The future of energy after Covid-19: Will the crisis and government relief accelerate growth of sustainable energy?

The Covid-19 crisis has impacted every sector of the economy – and the energy industry was not spared. Despite the challenging circumstances, a combination of market changes and government aid policies could create a real opportunity for increased investments in sustainable energy, propelling us towards a greener future.

The state of energy markets amid crisis

Global energy investment is facing its largest decline in history, with levels expected to drop by 20% and energy consumption dropping by 10% to 35%. A decrease in demand for fossil fuels, such as oil and coal, accounts for a large portion of the decline in demand. Similarly, oil and gas are expected to see the greatest loss in investment in 2020.

However, amongst the turmoil, renewables are showing themselves to be the outlier, with output and capacity expected to increase in 2020. Investment in renewables is also expected to be more resilient, although not untouched by the crisis, with an expected fall in investment of around 10%. This is in part owing to the fact that renewable demand has been less affected than other areas of the energy sector. But it is also owing to other factors intrinsic to investment in renewables: some technologies, such as solar PV and wind, are among the cheapest options for new generation, have relatively short investment cycles and can have higher equity returns.

While the costs of developing renewable energy infrastructure have in many cases decreased to become more comparable to (and in some cases lower than) the costs of developing power plants based on fossil fuels, renewable energy can still be more costly to produce. Additionally, liquidity and financing constraints are likely to be a feature for 2020 and for some time beyond. This means that the Covid-19 crisis alone may not be enough to propel a green energy revolution – in other words, the direction energy takes will in large part be determined by the investment choices made, and this will be influenced by the government relief on offer.

Will the European Commission’s general preference for sustainable energy initiatives for State aid continue during the Covid-19 crisis?

As discussed in our earlier post, the EC has guidelines in place to encourage States to allocate public funding to sustainable energy initiatives. This is likely to increase in the near future, with new EU State aid guidance expected to support climate neutrality and phase out of fossil fuels. Not surprisingly, state aid is at the core of the European Green Deal. This general preference for sustainable development has, to date, translated into emergency Covid-19 relief granted using two avenues.

First, the EC has encouraged national governments to attach green conditions to bailouts using State funds, as the EC itself could not impose “green strings” on Covid-19 aid under emergency State aid provisions. In addition, specific environmental factors have been mentioned by the EC when reviewing the compatibility of state aids granted by Member States with national funds:

  • Renault. The EC approved a EUR 5 billion loan guarantee by France to the Renault group to provide liquidity to mitigate the economic impact of Covid-19. In its approval, the EC noted that Renault’s research, development and production of electric vehicles was “essential for meeting the EU’s climate goals”.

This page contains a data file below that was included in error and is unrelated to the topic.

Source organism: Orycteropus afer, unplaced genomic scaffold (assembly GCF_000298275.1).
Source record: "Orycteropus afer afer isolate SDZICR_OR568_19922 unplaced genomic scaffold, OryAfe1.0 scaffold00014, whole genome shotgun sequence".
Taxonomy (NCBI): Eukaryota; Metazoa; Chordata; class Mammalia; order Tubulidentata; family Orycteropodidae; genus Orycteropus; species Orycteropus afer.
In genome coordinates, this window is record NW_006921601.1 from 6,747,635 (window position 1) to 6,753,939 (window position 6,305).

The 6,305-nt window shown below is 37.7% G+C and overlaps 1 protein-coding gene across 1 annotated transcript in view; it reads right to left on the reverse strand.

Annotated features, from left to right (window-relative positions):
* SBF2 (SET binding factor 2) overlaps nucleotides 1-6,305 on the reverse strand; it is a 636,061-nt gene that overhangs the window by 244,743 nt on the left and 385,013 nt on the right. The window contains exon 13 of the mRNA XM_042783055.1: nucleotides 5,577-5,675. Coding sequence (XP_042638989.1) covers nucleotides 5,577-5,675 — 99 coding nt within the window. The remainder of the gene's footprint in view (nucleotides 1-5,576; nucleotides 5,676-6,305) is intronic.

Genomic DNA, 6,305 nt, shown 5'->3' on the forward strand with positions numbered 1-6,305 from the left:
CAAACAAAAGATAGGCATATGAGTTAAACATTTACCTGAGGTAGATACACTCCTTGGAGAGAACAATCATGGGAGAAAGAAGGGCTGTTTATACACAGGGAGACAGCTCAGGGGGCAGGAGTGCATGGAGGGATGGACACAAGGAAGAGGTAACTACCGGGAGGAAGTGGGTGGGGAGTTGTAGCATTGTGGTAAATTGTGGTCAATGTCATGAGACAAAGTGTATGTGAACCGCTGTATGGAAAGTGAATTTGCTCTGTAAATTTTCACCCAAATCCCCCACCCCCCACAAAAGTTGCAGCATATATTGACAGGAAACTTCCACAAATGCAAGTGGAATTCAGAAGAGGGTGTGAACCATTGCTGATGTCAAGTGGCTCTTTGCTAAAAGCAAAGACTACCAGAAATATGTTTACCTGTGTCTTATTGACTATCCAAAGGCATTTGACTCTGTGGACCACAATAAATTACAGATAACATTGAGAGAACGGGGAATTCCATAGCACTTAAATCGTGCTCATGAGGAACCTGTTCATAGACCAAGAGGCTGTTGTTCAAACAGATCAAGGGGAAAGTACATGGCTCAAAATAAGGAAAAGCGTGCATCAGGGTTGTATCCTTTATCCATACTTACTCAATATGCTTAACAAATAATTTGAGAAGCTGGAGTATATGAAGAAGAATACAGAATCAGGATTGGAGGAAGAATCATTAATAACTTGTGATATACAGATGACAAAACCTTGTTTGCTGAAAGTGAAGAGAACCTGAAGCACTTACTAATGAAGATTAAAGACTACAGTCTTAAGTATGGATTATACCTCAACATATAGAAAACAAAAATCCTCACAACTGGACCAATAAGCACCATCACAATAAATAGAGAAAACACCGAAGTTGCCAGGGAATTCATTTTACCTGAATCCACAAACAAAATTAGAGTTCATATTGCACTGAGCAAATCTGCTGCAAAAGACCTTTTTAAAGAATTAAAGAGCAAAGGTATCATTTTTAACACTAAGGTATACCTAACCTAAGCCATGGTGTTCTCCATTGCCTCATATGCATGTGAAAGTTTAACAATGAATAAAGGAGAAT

• Air France. The EC approved EUR 7 billion in loan guarantees and loans by France to Air France to provide urgent liquidity in the context of Covid-19. When approving the loans, the EC noted that “France has also announced plans for certain green policy choices as regards Air France. Good. Member States are free to design measures in line with their policy objectives and EU rules”.

To date, in the context of the Covid-19 crisis, there are no instances of State aid being sought by Member States or individually approved by the EC in favour of owners of non-renewable energy assets, or to promote development of such assets.

Second, on 27 May 2020 the EC announced requirements on companies meeting “green” targets in order to access funds in the EC’s EUR 750 billion recovery program - with Vice President and competition chief Margrethe Vestager noting that “if you use EU funds, you should follow our political goals”. This means that heavy industries, such as power plants, seeking solvency support will need to submit plans on how they intend to “go green” in order to get EU funds.

Given the newness of the EU’s recovery plan and as implementation is not expected to start until January 2021, we are yet to see how the imposition of green strings will play out when granting relief through EU funds.

A greener future?

While we are still in the early stages of Covid-19 relief deployment, the focus of the EC on meeting its ambitious green objectives coupled with its track record in approving Covid-19 State aid relief to-date, indicates that the EC is very likely to prefer and support sustainable energy initiatives going forward. This will particularly be the case where companies seek funds under the EUR 750 billion recovery program, but (depending on individual State uptake of the EC’s focus on green initiatives) may also apply where companies seek Covid-19 relief directly from Member States.